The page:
It is educational, entertaining, nostalgic, historic and quite possibly the best-kept secret the community of Essex and Middle River has to offer.
I am speaking of course of the Heritage Society of Essex & Middle River and the Heritage Museum located at 516 Eastern Blvd.
Patch columnist Anna Renault will be doing a story about the attributes and needs of the present-day Society and Museum, but for this lead-in column, I want to concentrate on its history.
An Essex resident named Alex Baumgartner founded the Heritage Society of Essex & Middle River. Baumgartner exhibited an extremely keen and insightful interest in the area's history and began collecting stories, information and artifacts in the early 1960s.
It was not long before he discovered other area residents who shared his interests and passions; at informal gatherings, they would discuss the things they had found.
These informal meetings led to the official organization of the Heritage Society of Essex & Middle River on Sept. 26, 1968. The originators and first officers of the society were: Alex Baumgartner, president; Laura Hensler, vice president; Helen Baumgartner, secretary; Mary Corey, treasurer; Earle Scoggins, sgt. at arms; Horace McCarter, publicist; John Ruley, historian; and Trustees Emma Dunham, Virginia Borsos and Kay Wolfe.
In the beginning, the society operated as a committee of the Essex Recreation Council. Their meetings were held in Essex Elementary School. The school let the group use a closet in the building as a storage room for the large number of stories, pictures, articles and memorabilia members had collected.
In the 1970s, Baltimore County constructed new police and fire stations for the town of Essex. This left the old Essex police and fire station, built in 1920, vacant. The Heritage Society lobbied the county to be allowed usage of the building to house their memorabilia and create a museum for the community.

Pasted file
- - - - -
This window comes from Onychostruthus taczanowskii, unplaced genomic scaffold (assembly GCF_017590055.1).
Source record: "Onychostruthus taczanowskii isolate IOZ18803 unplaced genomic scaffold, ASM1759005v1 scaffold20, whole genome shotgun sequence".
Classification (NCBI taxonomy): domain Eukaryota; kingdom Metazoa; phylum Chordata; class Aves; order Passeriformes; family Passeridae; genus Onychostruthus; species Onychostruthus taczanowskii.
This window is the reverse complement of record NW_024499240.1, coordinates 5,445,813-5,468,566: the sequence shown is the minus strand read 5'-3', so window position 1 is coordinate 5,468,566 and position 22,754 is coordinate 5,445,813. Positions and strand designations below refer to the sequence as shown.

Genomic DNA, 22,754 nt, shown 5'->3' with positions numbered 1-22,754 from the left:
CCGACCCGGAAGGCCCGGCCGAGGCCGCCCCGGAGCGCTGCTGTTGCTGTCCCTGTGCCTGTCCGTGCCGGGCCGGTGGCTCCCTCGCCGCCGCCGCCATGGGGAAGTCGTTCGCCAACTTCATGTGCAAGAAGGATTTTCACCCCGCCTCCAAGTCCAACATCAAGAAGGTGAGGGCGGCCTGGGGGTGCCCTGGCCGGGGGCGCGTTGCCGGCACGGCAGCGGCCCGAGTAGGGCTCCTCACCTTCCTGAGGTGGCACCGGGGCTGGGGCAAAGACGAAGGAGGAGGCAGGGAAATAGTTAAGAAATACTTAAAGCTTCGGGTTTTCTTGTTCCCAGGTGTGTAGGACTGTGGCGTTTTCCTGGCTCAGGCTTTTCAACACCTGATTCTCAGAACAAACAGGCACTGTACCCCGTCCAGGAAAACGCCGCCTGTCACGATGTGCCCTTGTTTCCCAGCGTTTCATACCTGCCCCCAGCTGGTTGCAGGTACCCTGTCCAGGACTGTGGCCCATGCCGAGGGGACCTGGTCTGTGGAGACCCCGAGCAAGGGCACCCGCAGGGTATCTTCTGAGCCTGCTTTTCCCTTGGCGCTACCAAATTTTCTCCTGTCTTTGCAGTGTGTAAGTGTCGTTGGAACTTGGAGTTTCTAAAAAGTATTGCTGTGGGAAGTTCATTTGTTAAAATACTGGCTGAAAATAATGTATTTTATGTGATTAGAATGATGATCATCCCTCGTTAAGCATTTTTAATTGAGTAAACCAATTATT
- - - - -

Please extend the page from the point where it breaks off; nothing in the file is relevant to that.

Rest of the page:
The plans came to fruition in 1975. The Heritage Society of Essex & Middle River was officially chartered as a 501(c)3 nonprofit organization and the Baltimore County Government voted to lease the old building to the society. Society members went right to work, transforming the aging structure into a museum where all could come to learn more about their past and the community's history. Donations of artifacts and historic items of local interest increased.
While keeping part of the building dedicated to the police and fire departments that began there, the museum is a visual picture of what the town of Essex was. Visitors can see some of the original equipment used by Essex businesses such as the Essex Candle Shop and Doc Lazarus’ Pharmacy. Rooms are designed around the Glenn L. Martin Plant, early Essex schools, early tools, politics and much more. A new addition to the museum is the Veterans Room, which honors all from the area who have served in the Armed Forces.
However, one of the society's crowning achievements is not contained in the museum. While doing some research in 1968, Baumgartner came across the deteriorating remains of a house on the lower Back River Neck Peninsula. A deed search showed that the property once belonged to the great-great grandfather of George Washington in the mid 1600s. Members of the Stansbury family began the first parts of the house in the late 1700s. During this U.S.'s Bicentennial Celebration, the Heritage Society enlisted the support of the Baltimore County Bicentennial Committee to have the house restored and placed on the National Historic Landmarks List.
The museum is currently open for tours from 1 to 4 p.m. on Sundays and by appointment during the week for groups of 12 or more. Each year in December, it hosts the annual Essex Christmas Tree Lighting with Christmas carols, hot cider and cookies.
Next week we honor the 68th anniversary of Mars Supermarkets: “The Friendly Food People."
Stay tuned to Patch for Anna’s follow-up story on the Heritage Society.